Two medical professionals said police swarmed their car Sunday night, handcuffed the newlyweds and pulled guns on their children before determining the family lived in the house a neighbor thought was being robbed.
“I totally think they racially profiled me,” said the father, Kelvin Fairley, a registered nurse who happens to be black. “They never would even tell me why they stopped me. From the moment they pulled us over, there were six to seven police cars. They immediately had their guns drawn.”
Fairley said the officers told him to get out of the car with his hands up. He kept asking why they had pulled him over, but he said he got no explanation.
He said he offered to show the police his identification, which would have immediately established his address was the same as that of the house reported as being robbed.
“They wouldn’t tell me what it was about and they held guns on us, even on the kids. And they told us to shut the f*** up. Why would you hold a gun on kids, drag them out of a car and talk to them like that?”
Their 16- and 12-year-old sons, 9-year-old daughter and 12-year-old nephew were with them. Fairley said he was handcuffed and put in the back of a patrol car. His wife, psychologist Natasha Krikorkian, also was handcuffed, he said.
The shaken couple went to the police department Sunday night to report how they had been treated. They were told to fill out a form, but politely insisted on speaking to someone.
Fairley’s sister videotaped the exchange with a police department employee who identified himself as Officer Wilder. Fairley told the officer what had happened, making it clear the family had been terrified.
“Obviously, you don’t understand our business, OK?” Wilder said.
“Your business is to protect us, right?” Fairley asked.
Wilder continued, “Our business is, We don’t know who --”
“To protect us, right?” Fairley asked.
“Oh, Jesus, really?” Wilder said. Wilder explained that police must first determine whether an individual will do them harm before they get the rest of the facts, the video shows.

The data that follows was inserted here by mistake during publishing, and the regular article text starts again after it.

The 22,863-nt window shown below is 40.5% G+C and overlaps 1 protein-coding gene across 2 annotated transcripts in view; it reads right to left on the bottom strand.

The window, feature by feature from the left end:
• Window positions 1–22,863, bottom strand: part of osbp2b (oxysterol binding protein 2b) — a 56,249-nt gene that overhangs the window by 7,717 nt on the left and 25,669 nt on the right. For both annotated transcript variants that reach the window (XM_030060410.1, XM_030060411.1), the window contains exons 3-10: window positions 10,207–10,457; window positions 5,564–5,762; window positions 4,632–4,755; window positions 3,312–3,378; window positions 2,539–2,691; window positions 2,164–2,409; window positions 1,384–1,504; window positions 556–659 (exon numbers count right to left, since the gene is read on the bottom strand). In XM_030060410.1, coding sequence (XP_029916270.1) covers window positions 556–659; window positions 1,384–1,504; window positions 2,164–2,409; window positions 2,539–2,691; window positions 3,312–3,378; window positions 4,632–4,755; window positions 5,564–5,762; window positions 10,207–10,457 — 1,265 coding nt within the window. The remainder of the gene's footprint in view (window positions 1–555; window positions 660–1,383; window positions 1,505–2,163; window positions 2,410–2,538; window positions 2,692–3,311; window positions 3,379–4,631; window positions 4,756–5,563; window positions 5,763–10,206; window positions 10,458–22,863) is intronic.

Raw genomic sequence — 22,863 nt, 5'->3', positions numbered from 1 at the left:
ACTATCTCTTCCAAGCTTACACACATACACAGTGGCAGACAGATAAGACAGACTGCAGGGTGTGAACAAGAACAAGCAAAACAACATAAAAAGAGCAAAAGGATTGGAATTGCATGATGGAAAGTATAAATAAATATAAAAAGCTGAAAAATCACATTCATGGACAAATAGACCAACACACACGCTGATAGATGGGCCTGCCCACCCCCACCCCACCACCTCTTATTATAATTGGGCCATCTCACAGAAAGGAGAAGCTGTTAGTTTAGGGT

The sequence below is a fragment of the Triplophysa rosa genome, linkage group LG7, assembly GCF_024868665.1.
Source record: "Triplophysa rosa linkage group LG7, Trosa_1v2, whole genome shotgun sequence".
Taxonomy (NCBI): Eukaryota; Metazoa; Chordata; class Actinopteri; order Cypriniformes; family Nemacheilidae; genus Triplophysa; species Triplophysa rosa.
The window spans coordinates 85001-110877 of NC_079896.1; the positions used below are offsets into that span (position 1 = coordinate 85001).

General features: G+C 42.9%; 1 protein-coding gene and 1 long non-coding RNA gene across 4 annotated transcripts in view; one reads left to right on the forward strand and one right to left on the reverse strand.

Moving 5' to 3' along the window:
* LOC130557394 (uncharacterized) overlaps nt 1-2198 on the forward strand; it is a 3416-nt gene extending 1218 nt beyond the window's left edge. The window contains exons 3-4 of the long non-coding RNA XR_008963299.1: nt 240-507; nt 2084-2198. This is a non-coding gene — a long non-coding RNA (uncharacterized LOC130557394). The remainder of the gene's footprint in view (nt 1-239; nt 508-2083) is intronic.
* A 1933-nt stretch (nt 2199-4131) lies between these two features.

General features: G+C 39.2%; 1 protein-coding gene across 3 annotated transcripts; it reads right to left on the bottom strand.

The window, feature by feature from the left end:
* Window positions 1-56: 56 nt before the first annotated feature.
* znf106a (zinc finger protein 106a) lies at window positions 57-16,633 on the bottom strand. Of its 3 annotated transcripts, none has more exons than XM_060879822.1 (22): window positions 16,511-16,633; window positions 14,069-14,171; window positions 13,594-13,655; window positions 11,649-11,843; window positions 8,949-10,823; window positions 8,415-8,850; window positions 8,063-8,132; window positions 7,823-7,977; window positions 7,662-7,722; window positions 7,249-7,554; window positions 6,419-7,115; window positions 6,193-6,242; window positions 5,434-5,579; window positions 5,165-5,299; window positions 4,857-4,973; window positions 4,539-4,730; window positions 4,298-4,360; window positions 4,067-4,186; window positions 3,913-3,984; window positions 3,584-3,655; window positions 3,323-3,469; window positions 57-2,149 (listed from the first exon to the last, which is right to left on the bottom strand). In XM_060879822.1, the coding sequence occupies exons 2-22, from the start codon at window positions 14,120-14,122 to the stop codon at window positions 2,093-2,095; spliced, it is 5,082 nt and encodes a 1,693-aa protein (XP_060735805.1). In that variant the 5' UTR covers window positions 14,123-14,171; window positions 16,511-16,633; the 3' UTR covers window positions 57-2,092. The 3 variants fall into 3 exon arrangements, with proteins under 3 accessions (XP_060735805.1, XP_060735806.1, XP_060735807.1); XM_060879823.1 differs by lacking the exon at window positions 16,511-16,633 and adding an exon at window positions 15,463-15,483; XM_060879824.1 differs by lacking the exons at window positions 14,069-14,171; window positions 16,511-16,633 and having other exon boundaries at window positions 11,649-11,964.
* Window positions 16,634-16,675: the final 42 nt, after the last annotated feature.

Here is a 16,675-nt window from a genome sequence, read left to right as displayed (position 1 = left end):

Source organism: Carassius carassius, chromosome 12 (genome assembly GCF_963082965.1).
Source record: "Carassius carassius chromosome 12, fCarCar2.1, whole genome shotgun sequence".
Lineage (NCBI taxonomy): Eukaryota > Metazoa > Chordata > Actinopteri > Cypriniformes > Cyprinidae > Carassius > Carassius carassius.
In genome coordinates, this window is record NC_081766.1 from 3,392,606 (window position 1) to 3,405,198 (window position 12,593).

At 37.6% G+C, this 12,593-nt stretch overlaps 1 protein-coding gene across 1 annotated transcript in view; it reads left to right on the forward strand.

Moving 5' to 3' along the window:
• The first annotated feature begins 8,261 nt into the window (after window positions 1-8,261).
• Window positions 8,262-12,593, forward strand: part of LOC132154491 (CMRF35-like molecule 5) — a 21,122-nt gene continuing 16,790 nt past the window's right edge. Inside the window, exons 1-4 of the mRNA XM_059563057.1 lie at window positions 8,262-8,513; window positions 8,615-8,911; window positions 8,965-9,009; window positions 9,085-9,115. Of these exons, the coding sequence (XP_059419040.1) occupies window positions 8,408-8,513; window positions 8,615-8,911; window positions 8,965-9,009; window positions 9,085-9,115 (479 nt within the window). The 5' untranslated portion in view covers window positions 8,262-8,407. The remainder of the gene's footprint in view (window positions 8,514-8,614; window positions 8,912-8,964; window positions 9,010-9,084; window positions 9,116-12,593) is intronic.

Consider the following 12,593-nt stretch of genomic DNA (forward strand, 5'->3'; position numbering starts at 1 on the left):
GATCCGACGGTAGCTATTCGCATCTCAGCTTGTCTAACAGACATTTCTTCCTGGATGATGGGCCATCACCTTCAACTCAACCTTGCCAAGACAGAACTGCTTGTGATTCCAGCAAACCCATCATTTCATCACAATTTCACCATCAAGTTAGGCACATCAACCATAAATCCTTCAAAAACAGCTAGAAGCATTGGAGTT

Wilder soon told Fairley, “Well, obviously, our conversation is not going anywhere. There’s the form. Fill it out.”
Fairley said he plans to contact an attorney.
“Last night, I would have been OK with an apology,” he said, “but after what happened at the police department, that’s it. My kids are totally distraught.
“They literally cried themselves to sleep last night. That’s something nobody should go through.
“I worked too hard and put myself through school to protect my family so they wouldn’t have to be in situations like that. To be treated like that by people who are paid to protect and serve, that’s ridiculous.”
The family, who lives on Woodforest Drive, was on the way to Fairley’s mother’s house when they were pulled over on Dedeaux Road.
“We’re not upset that the neighbor called the police,” Fairley said. “We’re upset with how police handled it.”
Police Sgt. Clayton Fulks said the department is investigating the way the family was treated during the stop and at the police department. Fulks said Fairley walked out Sunday night without filing a written complaint, but the department is aware of the family’s grievances from social media.
Police will give a detailed statement once the investigation is finished, he said.
“While no formal written complaint has been filed,” Fullks said, “we take any such allegation seriously.”